• Ejecting the spent mag
    • Inserting a new one and resuming firing
    As different processes? Or are they ingrained into him as the same process?
     
    Last edited: 10 Apr 2019
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  9. DerrickRose

    DerrickRose Active Member

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    Let me study this by reading your article
     
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  10. TheAntiSnipe

    TheAntiSnipe MVP

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    I rewrote this response to complete my answer btw, I was only explaining the first part of my maneuver there. Now it talks about why the "moving forward" part is as fluid as you see it.
     
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  11. JoshW

    JoshW Well-Known Member

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    https://replay.battlebay.net/MJXKKKYF#JXSFJGCB
    1v3 clutch, all the way down to 89 hp! It pays to have a bandage!

    This replay shows pretty much exactly what you describe, bait out the speeder to 1v1 then pick off the remaining targets starting with lowest hp first.
     
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  12. TheAntiSnipe

    TheAntiSnipe MVP

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    That was an excellent play, and a total work of art. You also showed me something I omitted when I talked about 1vn scenarios. In the 1v1 at the very end, you showed a very important attribute of a clutch playmaker: You weren't GREEDY.

    Editing my original post to talk about this! Also, putting up your battle tag as an "example"!
     
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  13. JoshW

    JoshW Well-Known Member

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    Thank you lol.
    At the end I was actually trying to bait him off the point so I could win by capture bit ended up with the kill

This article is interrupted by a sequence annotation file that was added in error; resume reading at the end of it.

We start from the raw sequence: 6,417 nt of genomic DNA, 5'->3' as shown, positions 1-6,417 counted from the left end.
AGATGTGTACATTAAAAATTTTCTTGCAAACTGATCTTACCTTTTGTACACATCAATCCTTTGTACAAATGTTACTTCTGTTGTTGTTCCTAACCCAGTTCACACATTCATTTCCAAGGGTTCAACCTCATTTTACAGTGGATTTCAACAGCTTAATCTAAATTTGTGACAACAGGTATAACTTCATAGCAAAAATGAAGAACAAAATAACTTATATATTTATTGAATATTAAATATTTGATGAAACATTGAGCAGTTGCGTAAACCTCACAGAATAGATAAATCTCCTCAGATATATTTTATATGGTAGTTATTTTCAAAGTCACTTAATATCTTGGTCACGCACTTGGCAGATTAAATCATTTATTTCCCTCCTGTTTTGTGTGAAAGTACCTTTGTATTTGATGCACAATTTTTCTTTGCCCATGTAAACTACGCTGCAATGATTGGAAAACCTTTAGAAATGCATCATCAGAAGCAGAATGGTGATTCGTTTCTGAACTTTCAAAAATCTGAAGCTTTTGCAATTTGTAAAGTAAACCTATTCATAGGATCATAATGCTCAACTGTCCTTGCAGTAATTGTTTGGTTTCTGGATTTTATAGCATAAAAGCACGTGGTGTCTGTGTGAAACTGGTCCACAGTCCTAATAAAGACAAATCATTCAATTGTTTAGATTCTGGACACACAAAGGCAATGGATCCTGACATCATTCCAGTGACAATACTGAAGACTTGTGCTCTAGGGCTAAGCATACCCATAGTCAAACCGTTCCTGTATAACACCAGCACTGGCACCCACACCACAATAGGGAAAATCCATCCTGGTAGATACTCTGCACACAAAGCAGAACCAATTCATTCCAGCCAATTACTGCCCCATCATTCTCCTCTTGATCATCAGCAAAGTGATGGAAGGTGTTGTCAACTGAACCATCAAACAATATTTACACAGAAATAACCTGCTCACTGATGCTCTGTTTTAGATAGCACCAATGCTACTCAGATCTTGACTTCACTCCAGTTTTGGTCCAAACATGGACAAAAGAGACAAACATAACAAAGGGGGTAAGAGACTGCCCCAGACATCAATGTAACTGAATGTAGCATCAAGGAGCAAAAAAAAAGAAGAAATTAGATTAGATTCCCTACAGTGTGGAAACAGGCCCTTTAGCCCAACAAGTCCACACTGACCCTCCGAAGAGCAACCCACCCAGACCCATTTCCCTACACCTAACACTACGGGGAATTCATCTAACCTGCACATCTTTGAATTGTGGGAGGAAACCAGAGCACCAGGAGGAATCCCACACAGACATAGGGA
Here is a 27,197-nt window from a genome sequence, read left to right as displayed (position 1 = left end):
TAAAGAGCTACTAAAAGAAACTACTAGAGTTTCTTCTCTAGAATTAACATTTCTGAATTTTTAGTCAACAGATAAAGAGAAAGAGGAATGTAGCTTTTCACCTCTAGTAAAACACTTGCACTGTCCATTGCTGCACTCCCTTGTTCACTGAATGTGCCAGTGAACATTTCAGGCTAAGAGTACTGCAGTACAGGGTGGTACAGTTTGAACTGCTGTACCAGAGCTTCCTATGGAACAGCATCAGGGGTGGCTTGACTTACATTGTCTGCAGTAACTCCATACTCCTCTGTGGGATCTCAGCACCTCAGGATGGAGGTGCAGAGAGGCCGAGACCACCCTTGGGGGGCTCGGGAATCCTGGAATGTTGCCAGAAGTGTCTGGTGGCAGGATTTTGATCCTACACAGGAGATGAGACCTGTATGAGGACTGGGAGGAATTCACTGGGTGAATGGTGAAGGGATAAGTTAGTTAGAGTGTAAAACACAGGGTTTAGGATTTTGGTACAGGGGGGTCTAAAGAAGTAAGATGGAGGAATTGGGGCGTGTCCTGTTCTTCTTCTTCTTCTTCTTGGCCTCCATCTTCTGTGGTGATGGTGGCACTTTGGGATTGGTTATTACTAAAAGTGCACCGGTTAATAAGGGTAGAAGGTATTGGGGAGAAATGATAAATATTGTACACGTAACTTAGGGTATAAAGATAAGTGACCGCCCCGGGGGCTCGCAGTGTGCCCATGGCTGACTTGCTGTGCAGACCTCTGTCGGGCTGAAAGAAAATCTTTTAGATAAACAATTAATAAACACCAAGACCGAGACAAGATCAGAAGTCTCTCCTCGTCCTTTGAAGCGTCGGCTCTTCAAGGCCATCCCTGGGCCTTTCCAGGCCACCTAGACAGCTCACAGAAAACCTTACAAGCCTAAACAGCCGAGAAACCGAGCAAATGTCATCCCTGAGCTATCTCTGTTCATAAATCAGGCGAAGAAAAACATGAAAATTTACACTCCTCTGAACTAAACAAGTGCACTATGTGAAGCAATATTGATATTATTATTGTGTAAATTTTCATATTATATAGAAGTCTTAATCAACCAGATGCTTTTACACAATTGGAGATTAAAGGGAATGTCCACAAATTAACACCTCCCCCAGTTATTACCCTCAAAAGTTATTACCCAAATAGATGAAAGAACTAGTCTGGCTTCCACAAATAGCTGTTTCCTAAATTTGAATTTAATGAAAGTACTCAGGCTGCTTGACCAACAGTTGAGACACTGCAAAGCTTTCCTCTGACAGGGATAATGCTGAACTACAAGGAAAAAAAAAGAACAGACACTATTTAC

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  14. TheAntiSnipe

    TheAntiSnipe MVP

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    You know, I would totally have tried to hit him with that second excannon(and taken a hit later, putting me on the back foot, evasion-wise, in the long run). My greed is one of the main reasons it took me so LONG to get to NML. It was actually @BITTERSTEEL who helped me with that greed part. I'm going to give him props as well when I write the "greed" section in my OP.
     
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  15. JoshW

    JoshW Well-Known Member

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    You should also mention going for the capture and maintaining awareness of the clock.
    I've seen so many people making clutch plays only to end in a draw because they got tunnel vision on the last target.
     
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  16. TheAntiSnipe

    TheAntiSnipe MVP

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    I hope I have the space for that, guess I'll put it into point number 3.
    Edit: Yay, it fit!
     
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  17. DerrickRose

    DerrickRose Active Member

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    Hey it seems you uploaded many video already but is there speeder video that shows controller as well?
    I’d like to see how you control when you quickly move forward from /to backward
     
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  18. TheAntiSnipe

    TheAntiSnipe MVP

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    Well, I only really mastered that technique later on in my speeder career, and my device hasn't aged well, so it's difficult to record without stutter. I think I only have a couple of videos where you can really see the rapidfire reverse under play. I'll find them for you when I wake up tomorrow (2304 here lol)
     
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  19. TheAntiSnipe

    TheAntiSnipe MVP

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    ^^ At around 1:12 and 2:34 in this video, you'll be able to see "swivel" movement, which is one of the major applications of that particular style of reverse for duellist speeders

    ^^In the second video of this section, you'll be able to see another use of reverse: It helps you to change DIRECTION without giving your enemy any obvious clues that you are changing it.

    ^^Now this is VERY old and dates back to the time when I was just understanding that particular reverse. I called it a "taildrift" at the time. I overshoot my target because I fire my flare, and you'll see me pop a very efficient reverse. That's the core of the forward-backward technique. It's at around 2:48.